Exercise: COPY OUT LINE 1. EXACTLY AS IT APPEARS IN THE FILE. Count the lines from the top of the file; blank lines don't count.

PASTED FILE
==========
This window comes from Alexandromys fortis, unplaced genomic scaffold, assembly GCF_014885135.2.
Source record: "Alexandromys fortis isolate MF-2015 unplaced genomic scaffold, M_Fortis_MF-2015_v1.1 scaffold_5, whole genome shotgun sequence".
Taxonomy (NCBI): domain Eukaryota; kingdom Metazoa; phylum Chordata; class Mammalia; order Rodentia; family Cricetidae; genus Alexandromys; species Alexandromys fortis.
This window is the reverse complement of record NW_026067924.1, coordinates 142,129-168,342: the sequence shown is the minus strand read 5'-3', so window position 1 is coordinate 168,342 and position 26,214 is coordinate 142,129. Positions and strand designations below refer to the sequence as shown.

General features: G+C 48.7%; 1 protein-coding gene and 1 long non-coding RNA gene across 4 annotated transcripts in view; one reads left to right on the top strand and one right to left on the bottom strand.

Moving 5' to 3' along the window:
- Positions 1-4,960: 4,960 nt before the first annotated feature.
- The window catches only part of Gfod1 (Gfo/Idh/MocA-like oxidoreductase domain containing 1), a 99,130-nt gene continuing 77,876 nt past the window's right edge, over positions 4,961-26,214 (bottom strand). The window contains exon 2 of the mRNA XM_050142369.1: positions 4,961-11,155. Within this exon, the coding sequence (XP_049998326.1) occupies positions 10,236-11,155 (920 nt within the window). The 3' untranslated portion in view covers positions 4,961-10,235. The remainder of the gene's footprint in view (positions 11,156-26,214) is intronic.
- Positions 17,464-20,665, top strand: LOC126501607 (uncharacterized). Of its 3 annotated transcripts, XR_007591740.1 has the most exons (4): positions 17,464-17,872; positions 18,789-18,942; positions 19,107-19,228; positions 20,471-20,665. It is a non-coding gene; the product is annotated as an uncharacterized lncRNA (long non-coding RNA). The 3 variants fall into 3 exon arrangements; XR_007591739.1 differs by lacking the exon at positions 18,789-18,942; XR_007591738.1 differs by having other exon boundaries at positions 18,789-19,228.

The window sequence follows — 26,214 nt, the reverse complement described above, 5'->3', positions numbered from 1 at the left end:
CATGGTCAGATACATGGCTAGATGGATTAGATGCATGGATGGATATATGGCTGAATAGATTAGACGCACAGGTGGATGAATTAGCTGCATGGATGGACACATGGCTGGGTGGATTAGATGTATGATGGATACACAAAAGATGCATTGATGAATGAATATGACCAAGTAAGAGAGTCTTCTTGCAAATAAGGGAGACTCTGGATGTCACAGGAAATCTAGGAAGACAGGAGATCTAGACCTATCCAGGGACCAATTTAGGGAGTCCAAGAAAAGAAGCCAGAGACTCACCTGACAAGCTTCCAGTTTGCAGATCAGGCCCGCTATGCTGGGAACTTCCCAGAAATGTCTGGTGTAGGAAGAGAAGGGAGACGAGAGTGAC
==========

This window comes from Alexandromys fortis, unplaced genomic scaffold, assembly GCF_014885135.2.